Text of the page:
Russia warns that Nagorno-Karabakh could become Islamist militant stronghold

File photo. Kremlin spokesman Dmitry Peskov attends Russian President Vladimir Putin's annual life-broadcasted news conference with Russian and foreign media at the World Trade Center in Moscow, Russia, 19 December 2019. [Yuri Kochetkov/EPA/EFE]

The Kremlin issued a new appeal for an end to hostilities in and around Nagorno-Karabakh on Tuesday (26 October) after Moscow’s foreign intelligence chief said the mountain enclave could become a launch pad for Islamist militants to enter Russia.

Moscow expressed alarm after the deadliest fighting in more than 25 years between ethnic Armenian and Azeri forces entered a 10th day, though the French news agency AFP later said Armenia had offered concessions only if Azerbaijan was ready to do so.

AFP gave no details of the offer it said had been made by Prime Minister Nikol Pashinyan. Azerbaijan has said it will stop fighting only if Armenia sets a timetable to withdraw from Nagorno-Karabakh, which under international law belongs to Azerbaijan but is populated and governed by ethnic Armenians.

Kremlin spokesman Dmitry Peskov called for fighting to stop and Russian Foreign Minister Sergei Lavrov voiced “serious concern about the unprecedented escalation” in a phone call with Iran’s foreign minister,

Sergei Naryshkin, the head of Russia’s SVR Foreign Intelligence Service, said the conflict was attracting people he described as mercenaries and terrorists from the Middle East.

“We are talking about hundreds and already even thousands of radicals hoping to earn money in a new Karabakh war,” Naryshkin said in a statement.

He warned that the South Caucasus region could become “a new launch pad for international terrorist organisations” from where militants could enter states including Russia.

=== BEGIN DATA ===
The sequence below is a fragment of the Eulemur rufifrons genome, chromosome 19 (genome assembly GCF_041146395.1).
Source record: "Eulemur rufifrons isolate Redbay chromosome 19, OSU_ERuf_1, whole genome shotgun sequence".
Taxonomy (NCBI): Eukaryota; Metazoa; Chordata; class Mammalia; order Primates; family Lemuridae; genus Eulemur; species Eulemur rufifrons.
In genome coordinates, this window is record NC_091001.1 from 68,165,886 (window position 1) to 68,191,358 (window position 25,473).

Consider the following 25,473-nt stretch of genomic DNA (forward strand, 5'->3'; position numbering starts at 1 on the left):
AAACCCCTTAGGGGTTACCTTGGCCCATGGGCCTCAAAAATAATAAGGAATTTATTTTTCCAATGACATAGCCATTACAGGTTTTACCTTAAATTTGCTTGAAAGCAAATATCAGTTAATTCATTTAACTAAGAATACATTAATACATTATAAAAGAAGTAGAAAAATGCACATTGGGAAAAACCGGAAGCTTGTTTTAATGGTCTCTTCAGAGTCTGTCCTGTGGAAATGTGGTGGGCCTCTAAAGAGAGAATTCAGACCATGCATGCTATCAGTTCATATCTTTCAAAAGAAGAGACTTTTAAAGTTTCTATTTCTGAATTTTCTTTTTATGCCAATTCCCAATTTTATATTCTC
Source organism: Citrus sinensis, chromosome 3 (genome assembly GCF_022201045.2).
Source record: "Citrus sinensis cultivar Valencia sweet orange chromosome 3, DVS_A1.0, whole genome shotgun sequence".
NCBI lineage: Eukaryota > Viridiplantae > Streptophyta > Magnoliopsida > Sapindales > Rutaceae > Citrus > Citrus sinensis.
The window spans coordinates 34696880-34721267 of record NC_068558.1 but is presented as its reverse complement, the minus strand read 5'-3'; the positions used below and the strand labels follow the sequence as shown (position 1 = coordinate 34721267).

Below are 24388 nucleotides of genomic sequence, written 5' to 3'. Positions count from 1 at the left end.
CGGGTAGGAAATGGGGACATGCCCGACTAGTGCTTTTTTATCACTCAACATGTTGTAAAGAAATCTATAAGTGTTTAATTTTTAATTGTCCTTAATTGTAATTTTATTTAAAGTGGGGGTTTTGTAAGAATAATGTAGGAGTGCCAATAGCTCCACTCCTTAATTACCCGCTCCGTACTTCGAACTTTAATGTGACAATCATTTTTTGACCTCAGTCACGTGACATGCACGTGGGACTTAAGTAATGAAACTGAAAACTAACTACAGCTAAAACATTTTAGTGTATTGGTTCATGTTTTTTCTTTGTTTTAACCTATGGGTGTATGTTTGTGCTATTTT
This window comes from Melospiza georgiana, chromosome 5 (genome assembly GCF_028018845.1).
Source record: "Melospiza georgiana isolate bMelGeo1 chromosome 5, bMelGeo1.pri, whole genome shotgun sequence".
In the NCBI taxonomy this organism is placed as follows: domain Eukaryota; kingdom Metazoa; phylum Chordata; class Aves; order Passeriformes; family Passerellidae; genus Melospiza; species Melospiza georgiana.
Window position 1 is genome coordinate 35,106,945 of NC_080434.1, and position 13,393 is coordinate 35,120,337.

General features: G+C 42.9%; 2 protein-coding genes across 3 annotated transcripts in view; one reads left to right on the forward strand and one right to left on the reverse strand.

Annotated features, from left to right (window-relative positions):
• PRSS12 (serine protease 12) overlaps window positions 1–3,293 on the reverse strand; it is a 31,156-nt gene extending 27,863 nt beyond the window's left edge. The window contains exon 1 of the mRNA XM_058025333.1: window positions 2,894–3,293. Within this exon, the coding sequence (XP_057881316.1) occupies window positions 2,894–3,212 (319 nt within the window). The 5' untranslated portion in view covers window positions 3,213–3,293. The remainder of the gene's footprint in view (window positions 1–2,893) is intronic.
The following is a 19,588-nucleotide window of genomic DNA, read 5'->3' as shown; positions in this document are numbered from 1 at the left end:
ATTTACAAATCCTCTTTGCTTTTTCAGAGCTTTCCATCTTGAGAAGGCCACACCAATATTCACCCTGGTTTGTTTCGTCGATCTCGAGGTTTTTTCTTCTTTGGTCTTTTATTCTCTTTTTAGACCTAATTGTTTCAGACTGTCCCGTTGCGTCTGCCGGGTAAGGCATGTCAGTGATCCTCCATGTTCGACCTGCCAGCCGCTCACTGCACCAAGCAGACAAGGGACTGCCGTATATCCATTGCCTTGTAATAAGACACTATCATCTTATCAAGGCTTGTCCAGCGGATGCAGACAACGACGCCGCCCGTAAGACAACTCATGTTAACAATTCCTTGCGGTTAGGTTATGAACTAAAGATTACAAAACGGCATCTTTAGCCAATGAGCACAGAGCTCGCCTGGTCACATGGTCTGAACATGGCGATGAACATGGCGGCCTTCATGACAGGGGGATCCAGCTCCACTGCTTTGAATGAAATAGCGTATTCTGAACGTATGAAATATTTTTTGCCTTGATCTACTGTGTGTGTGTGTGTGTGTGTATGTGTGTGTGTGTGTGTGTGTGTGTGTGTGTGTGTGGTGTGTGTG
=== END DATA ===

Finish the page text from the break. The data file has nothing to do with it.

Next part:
His comments were released after Turkish Foreign Minister Mevlüt Çavuşoğlu, whose country is a close ally of Azerbaijan, urged Moscow to be more active in peacemaking.

New fighting

Mediation efforts led by Russia, France and the United States have failed to prevent intermittent flare-ups of fighting in Nagorno-Karabakh despite a ceasefire which ended a 1991-94 war that killed about 30,000.

Renewed fighting since 27 September has increased concern that Turkey and Russia, which has a defence pact with Armenia, could be sucked into the South Caucasus conflict.

Iran, which borders Azerbaijan and Armenia, is also worried about the conflict and President Hassan Rouhani underlined the importance of peace in the region in a phone call with Azeri leader Ilham Aliyev on Tuesday.

In the latest fighting, Armenia said Azerbaijan launched an attack with tanks and artillery on a southern part of the contact line that divides ethnic Armenian and Azeri forces.

The authorities of Armenia-controlled Nagorno-Karabakh said four cluster bombs had exploded in the centre of Stepanakert, its main administrative centre.

Azerbaijan says Azeri cities outside the conflict zone have been struck, taking the fighting closer to territory from which pipelines carry Azeri gas and oil to Europe.

Both sides say the other has hit civilian areas. Each denies targeting civilians.

The authorities of Nagorno-Karabakh said 244 of its servicemen and 19 civilians had been killed since 27 September and many more wounded.

The Azeri prosecutor’s office said 27 Azeri civilians had been killed in the renewed fighting. Azerbaijan has not disclosed information about its military casualties.

In an interview with Russian news agency RIA, Syrian leader Bashar al-Assad said Turkish President Recep Tayyip Erdoğan was “the main instigator and the initiator of the recent conflict in Nagorno-Karabakh between Azerbaijan and Armenia”.

Reiterating accusations first levelled by French President Emmanuel Macron that Turkey has sent Syrian jihadists to fight in the conflict, Assad said: “Damascus can confirm this.”

Macron demands Turkey explain 'jihadists' in Azerbaijan

French President Emmanuel Macron on Friday (2 October) demanded that Turkey explain what he said was the arrival of jihadist fighters in Azerbaijan — and urged NATO to face up to its ally’s actions.

Assad offered no evidence for his allegation against Turkey, which backs rebels trying to oust him in Syria’s civil war.

Ankara did not immediately respond but has described similar accusations as part of attempts by Armenia to create “dark propaganda” about Turkey.

Meanwhile media in Azerbaijan published photos of what they claim is two killed PKK terrorists, allegedly fighting alongside the Armenian-supported forces. For the Kurdish PKK, the arch-enemy is Turkey.

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